Nausea & Vomiting During Cancer Treatment

Certain foods calm nausea/vomiting, while others seem to worsen symptoms. Registered dietitians at Beaumont can supply of list of appropriate foods, and the oncology team can prescribe anti-nausea drugs as well. Eating small amounts slowly and frequently also seems to help. Patients should tell their doctor, nurse or dietitian if nausea or vomiting becomes a problem, so that an individual solution can be worked out.

If you have nausea and vomiting, choose foods that are easy to chew, swallow, and digest, such as the following:

  • toast, crackers, and pretzels
  • yogurt
  • sherbet
  • angel food cake
  • cream of wheat, rice, oatmeal, or grits
  • boiled potatoes, rice, or noodles
  • skinned chicken that is baked or broiled, not fried
  • canned peaches or other soft, bland fruits, and vegetables
  • clear liquids, such as bouillon, clear carbonated beverages, apple/cranberry/grape juice, plain gelatin, Popsicles®, tea, and water
  • ice chips
  • carbonated drinks
Try to avoid the following:
  • fatty, greasy, or fried foods
  • very sweet foods, such as candy or cookies, or cake with icing
  • spicy hot foods
  • strong odor foods
Also consider the following to reduce side effects:
  • Try taking anti-nausea medications at least an hour prior to eating.
  • Eat small amounts, often and slowly.
  • Eat more of the foods that appeal to you.
  • Eat in a place that is comfortable, avoiding stuffy places that are too warm or have cooking odors.
  • Drink a half hour before or after meals but not with your meals.
  • Drink slowly or sip liquids throughout the day. Use a straw if necessary.
  • Eating your food at room temperature or cooler, rather than hot.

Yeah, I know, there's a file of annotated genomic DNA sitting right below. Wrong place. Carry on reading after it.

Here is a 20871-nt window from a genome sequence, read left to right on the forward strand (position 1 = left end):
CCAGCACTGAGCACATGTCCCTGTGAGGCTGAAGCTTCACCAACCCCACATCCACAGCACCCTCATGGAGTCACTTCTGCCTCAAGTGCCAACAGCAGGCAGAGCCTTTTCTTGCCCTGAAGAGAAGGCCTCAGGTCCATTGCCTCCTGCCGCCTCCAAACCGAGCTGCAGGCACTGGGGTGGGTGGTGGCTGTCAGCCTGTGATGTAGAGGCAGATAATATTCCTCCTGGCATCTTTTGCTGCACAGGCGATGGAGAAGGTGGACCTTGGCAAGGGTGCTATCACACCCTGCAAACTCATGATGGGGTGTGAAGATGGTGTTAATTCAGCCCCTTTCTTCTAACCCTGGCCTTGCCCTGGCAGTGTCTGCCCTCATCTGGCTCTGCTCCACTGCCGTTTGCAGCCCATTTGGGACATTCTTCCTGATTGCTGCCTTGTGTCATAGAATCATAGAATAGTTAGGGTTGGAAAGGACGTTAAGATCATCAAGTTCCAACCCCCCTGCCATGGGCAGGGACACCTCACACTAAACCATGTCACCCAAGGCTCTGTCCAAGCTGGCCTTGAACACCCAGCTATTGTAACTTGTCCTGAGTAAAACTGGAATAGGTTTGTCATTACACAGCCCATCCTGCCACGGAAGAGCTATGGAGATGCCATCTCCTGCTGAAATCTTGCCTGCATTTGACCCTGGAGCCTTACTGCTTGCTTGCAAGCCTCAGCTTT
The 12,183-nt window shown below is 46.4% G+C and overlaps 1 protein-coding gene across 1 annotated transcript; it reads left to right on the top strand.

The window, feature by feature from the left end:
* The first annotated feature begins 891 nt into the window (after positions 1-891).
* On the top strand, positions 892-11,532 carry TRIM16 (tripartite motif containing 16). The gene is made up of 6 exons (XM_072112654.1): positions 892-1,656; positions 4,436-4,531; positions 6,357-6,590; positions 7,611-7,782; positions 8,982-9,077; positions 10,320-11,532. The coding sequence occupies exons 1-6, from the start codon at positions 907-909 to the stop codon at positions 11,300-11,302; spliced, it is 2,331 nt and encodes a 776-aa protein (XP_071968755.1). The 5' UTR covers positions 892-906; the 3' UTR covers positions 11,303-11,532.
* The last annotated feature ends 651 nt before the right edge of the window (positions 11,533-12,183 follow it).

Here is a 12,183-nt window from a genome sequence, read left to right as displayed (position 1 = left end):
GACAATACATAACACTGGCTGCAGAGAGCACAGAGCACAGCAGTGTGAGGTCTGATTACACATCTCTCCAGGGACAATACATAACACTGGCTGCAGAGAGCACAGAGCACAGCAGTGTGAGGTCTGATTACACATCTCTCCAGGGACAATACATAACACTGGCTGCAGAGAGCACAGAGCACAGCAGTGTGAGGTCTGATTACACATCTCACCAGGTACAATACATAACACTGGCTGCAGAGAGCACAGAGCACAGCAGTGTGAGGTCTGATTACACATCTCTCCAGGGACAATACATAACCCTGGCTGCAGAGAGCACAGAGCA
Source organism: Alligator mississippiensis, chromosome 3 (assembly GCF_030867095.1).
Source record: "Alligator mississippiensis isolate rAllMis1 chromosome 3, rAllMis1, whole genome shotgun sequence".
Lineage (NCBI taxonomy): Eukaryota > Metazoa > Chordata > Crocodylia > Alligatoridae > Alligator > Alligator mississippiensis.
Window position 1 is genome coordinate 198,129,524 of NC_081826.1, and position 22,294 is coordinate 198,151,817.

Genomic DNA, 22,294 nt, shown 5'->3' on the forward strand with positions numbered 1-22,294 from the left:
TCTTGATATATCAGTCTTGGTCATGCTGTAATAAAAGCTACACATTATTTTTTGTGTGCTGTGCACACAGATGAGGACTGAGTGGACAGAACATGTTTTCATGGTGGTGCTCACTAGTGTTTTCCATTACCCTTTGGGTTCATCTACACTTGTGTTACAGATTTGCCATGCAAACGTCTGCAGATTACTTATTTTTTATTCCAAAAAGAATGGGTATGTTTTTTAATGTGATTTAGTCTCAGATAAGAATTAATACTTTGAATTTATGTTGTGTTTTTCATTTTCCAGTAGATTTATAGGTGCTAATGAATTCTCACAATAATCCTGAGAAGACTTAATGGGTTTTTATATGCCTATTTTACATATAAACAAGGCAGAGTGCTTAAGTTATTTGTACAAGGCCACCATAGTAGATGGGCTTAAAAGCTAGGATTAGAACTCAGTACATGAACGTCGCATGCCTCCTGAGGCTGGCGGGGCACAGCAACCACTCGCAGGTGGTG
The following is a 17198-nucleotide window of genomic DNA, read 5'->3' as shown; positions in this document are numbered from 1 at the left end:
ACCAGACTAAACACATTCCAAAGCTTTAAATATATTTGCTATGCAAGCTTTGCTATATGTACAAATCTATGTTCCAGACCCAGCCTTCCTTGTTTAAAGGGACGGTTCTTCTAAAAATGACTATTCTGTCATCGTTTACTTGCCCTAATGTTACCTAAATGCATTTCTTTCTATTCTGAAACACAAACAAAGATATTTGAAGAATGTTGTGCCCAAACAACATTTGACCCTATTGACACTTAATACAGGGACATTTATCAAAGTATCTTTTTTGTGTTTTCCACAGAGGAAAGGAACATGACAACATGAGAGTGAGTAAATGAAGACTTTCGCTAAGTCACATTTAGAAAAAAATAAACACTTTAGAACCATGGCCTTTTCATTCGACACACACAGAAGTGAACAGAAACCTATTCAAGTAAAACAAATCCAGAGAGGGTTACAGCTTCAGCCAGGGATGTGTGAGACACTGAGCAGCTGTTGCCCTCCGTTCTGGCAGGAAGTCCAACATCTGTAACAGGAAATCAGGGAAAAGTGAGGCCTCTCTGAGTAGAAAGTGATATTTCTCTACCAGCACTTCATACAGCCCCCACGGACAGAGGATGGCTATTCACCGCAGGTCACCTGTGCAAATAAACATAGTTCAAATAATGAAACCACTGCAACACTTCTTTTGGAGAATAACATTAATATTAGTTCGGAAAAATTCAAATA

• Do not force yourself to eat foods you normally like to eat because it may cause you to dislike them later when you feel better.
  • Rest after you eat.
  • For morning nausea try eating crackers or toast before you get up. Keep them at your bedside.
  • Wear loose fitting clothes.
  • If you feel nauseated during treatment wait a couple of hours before eating.
  • Keep a diary of when you feel nausea, how long it lasted, what you ate, and where you were. Your physician or nurse may need the information to help you better manage your symptoms.

If you vomit, do not eat or drink anything more until the vomiting is under control. Then try small amounts of clear liquids. Try taking the liquids using the following guidelines:

  • Drink 1 teaspoonful every 10 minutes.
  • Gradually increase the amount to 1 tablespoon every 20 minutes.
  • Then try 2 tablespoons every 30 minutes.
  • Continue by switching to full-liquid or soft foods such as: fruit juices and nectars, milk, cream, margarine, pudding, plain Jell-O®, potatoes pureed in soup, cooked cereal, ice cream, custard, strained or blenderized soup, and vegetable juice.

Be sure to tell your physician, nurse, or registered dietitian if you have nausea or vomiting because there are a number of different things they may recommend for you.

It is important during cancer treatment to get enough calories, protein, and nutrients, and it may be especially hard if you have nausea and vomiting. If you find you cannot get enough calories in a day, your physician may recommend commercially prepared liquid nutritional products such as Boost®, Ensure®, ReSource®, or NuBasics® for a short time until you feel better.

 

 

 

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